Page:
Friday, January 10, 2014

Panama: Update-- Despite Spain's Intervention, Controversy Between PCA and Spanish Consortium Building 3rd Set of Locks Continues

According to The Latin American Tribune, and despite a visit last week by a Spanish Development minister Ana Pastor, the dispute between the Spanish consortium building a third set of locks said last week that it would suspend work on the locks on January 20 if the Panama Canal Authority (PCA) did not agree to pay an additional $1.6 billion to fund cost overruns.

Both the consortium building a third set of locks for the Panama Canal and the waterway’s administrators dug in their heels Thursday (January 9) in a dispute that threatens to delay completion of a $5.25 billion expansion project.

The GUPC, the Spanish construction giant Sacyr Vallehermoso, Italy’s Impregilo, Belgium-based Jan de Nul and Panamanian firm CUSA jointly said last week that it would suspend work on January 20 if the PCA did not agree to fund the overruns.

COMMENT: Canal administrator Jorge Quijano denounced the threatened suspension as illegal and urged GUPC to continue working. 
He also said that under the contract, the PCA could opt to identify “other contractors” to complete the locks, now 65% completed, if the GUCP won't complete the project.

The PCA said it would advance the GUPC $100 million and give the consortium a grace period of two months on a previous advance of $83 million, provided the contractors also put up $100 million and withdraw their threat to suspend work.

That proposal is the only “reasonable offer” on the table, Quijano told Panamanian lawmakers Wednesday (January 8).

The PCA's stance is “unacceptable and ridiculous,” Italy's Impregilo said in a statement released Thursday in Panama, adding that a decision by the PCA to turn to other contractors at this late date would delay completion of the project by at least three years.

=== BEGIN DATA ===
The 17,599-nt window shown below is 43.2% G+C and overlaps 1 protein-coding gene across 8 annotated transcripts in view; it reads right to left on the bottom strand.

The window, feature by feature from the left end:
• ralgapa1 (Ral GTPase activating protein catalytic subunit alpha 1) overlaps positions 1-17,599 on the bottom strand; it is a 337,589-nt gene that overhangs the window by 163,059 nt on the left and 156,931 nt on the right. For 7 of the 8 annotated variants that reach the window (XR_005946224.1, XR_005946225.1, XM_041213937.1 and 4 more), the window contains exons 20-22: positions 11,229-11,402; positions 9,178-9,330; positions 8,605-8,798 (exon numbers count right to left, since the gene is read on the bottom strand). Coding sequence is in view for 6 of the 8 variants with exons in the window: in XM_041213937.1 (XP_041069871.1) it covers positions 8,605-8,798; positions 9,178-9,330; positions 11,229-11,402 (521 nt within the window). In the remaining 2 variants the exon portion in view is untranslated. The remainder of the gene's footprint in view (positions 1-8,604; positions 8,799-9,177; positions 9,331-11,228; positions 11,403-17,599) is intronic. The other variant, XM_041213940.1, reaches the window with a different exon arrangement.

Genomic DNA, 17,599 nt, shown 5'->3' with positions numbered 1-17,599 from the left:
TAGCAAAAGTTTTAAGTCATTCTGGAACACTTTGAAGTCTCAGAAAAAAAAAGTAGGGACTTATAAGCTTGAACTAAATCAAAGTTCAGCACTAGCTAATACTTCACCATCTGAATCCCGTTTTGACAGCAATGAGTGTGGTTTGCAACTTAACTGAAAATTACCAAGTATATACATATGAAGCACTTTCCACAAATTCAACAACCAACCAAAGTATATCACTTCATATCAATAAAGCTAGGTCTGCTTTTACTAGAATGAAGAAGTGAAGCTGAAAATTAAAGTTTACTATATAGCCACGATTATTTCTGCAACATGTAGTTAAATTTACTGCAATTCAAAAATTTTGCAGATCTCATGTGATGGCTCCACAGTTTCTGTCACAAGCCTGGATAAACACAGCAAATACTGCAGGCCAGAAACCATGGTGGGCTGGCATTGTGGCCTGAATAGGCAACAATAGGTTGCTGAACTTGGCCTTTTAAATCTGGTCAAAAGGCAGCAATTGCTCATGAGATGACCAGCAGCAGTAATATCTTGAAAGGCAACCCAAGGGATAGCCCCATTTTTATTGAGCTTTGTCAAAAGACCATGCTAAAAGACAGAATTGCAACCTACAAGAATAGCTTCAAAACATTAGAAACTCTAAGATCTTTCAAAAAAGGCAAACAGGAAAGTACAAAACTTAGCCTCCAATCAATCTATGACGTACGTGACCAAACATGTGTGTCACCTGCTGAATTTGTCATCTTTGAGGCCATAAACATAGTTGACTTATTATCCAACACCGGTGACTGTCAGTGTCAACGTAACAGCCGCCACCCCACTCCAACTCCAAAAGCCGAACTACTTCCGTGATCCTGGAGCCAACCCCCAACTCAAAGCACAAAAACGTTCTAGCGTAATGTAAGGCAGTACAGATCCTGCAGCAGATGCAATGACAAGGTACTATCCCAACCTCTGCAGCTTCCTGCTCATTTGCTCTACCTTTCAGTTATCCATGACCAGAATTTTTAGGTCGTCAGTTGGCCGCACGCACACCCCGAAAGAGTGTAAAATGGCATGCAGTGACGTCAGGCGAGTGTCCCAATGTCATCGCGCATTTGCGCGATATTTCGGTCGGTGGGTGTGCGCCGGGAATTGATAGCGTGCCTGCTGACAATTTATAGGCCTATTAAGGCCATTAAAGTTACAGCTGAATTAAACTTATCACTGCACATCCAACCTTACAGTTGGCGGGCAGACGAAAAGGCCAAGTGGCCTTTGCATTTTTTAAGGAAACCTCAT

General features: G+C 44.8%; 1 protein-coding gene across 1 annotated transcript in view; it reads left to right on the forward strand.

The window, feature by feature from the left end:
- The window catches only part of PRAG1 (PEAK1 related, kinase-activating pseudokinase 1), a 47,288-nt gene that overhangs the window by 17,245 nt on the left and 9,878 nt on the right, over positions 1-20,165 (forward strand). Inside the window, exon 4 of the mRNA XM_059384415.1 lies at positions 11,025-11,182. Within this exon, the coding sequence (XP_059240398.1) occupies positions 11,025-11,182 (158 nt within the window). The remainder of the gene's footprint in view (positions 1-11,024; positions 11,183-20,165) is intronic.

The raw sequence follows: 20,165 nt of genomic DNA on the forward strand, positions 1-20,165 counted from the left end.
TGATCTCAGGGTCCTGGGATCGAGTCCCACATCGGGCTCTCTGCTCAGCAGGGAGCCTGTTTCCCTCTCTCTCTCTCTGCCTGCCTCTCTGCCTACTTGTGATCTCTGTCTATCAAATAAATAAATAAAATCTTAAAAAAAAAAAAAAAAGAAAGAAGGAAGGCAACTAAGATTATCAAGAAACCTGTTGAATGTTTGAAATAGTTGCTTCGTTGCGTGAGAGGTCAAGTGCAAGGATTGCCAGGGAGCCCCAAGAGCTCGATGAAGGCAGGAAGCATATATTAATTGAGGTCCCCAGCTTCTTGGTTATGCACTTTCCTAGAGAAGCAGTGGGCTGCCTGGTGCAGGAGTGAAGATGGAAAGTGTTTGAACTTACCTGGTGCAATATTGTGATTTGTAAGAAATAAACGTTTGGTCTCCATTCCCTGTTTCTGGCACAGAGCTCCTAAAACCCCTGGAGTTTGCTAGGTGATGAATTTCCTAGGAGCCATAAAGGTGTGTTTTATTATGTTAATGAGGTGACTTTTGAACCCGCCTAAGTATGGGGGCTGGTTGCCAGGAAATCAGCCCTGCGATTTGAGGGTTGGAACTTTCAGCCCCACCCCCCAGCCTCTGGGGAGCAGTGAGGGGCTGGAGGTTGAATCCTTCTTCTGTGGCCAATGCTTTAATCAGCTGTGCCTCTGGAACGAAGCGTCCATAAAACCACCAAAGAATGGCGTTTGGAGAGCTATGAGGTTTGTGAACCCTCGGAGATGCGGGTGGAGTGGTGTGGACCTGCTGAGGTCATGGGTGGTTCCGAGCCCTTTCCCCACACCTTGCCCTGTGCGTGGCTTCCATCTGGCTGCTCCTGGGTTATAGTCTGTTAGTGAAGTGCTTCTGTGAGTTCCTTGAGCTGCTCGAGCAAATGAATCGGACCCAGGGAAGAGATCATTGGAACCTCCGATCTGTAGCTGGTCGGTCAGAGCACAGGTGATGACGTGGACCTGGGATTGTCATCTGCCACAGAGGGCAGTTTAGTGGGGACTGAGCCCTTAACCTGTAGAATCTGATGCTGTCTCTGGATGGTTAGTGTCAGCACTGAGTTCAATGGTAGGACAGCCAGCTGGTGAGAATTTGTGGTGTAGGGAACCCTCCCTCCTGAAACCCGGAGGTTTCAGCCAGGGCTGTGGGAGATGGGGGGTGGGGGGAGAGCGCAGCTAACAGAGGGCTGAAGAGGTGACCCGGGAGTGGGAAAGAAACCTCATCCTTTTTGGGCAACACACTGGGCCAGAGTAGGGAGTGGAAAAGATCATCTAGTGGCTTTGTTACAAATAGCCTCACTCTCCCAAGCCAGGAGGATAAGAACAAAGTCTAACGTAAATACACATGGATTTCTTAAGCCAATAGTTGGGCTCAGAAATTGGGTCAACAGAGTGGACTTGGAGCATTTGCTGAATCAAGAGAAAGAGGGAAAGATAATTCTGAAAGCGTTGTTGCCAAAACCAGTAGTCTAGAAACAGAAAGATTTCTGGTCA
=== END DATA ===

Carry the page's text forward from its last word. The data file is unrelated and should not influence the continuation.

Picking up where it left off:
Conversely, if the PCA agreed to pay GUPC an additional $1 billion, the third set of locks would be ready at some point during the first half of 2015, Impregilo said.

The contract for the locks, which is the centerpiece of the canal expansion, calls for the ACP to pay GUPC a total of $3.12 billion.

So far, the PCA has paid GUPC $2.83 billion, including repayable advances, plus an additional $180 million for cost overruns.

The parties are expected to meet again Friday (January 10), yet none of the principals has confirmed that talks will even take place.

The Panama Canal, which was designed in 1904 for ships with a 267-meter (875-foot) length and 28-meter (92-foot) beam, is too small to handle modern ships that are three times as big, making a third set of locks critical. 

Rather than permitting dissension to escalate, either the PCA and/or the Spanish consortium should have proposed months ago that a panel of three disinterested parties agreeable by the PCA and the Consortium be formed to meet and mediate the controversy.